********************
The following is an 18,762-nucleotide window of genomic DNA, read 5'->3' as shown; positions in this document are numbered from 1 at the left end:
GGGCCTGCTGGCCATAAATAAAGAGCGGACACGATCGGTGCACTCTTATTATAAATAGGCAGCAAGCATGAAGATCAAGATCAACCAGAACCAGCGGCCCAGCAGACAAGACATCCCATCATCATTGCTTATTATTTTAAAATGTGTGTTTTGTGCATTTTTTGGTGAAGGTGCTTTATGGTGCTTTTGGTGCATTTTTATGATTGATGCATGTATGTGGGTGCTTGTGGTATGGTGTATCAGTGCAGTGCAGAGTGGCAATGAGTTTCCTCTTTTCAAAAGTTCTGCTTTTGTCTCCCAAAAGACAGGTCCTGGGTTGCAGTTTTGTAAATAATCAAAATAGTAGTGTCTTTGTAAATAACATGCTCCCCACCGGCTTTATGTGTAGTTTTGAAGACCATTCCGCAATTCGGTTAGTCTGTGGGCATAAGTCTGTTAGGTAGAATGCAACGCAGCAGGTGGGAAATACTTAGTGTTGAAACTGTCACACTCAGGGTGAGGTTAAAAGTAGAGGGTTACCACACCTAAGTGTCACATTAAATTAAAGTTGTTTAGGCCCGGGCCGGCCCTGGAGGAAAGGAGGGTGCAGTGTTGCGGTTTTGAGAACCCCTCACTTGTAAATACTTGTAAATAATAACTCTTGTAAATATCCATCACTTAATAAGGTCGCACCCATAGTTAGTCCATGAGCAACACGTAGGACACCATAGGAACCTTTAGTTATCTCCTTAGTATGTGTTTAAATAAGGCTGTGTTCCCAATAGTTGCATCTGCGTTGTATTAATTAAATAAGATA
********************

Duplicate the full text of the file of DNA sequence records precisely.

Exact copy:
The following is an 18,762-nucleotide window of genomic DNA, read 5'->3' as shown; positions in this document are numbered from 1 at the left end:
GGGCCTGCTGGCCATAAATAAAGAGCGGACACGATCGGTGCACTCTTATTATAAATAGGCAGCAAGCATGAAGATCAAGATCAACCAGAACCAGCGGCCCAGCAGACAAGACATCCCATCATCATTGCTTATTATTTTAAAATGTGTGTTTTGTGCATTTTTTGGTGAAGGTGCTTTATGGTGCTTTTGGTGCATTTTTATGATTGATGCATGTATGTGGGTGCTTGTGGTATGGTGTATCAGTGCAGTGCAGAGTGGCAATGAGTTTCCTCTTTTCAAAAGTTCTGCTTTTGTCTCCCAAAAGACAGGTCCTGGGTTGCAGTTTTGTAAATAATCAAAATAGTAGTGTCTTTGTAAATAACATGCTCCCCACCGGCTTTATGTGTAGTTTTGAAGACCATTCCGCAATTCGGTTAGTCTGTGGGCATAAGTCTGTTAGGTAGAATGCAACGCAGCAGGTGGGAAATACTTAGTGTTGAAACTGTCACACTCAGGGTGAGGTTAAAAGTAGAGGGTTACCACACCTAAGTGTCACATTAAATTAAAGTTGTTTAGGCCCGGGCCGGCCCTGGAGGAAAGGAGGGTGCAGTGTTGCGGTTTTGAGAACCCCTCACTTGTAAATACTTGTAAATAATAACTCTTGTAAATATCCATCACTTAATAAGGTCGCACCCATAGTTAGTCCATGAGCAACACGTAGGACACCATAGGAACCTTTAGTTATCTCCTTAGTATGTGTTTAAATAAGGCTGTGTTCCCAATAGTTGCATCTGCGTTGTATTAATTAAATAAGATA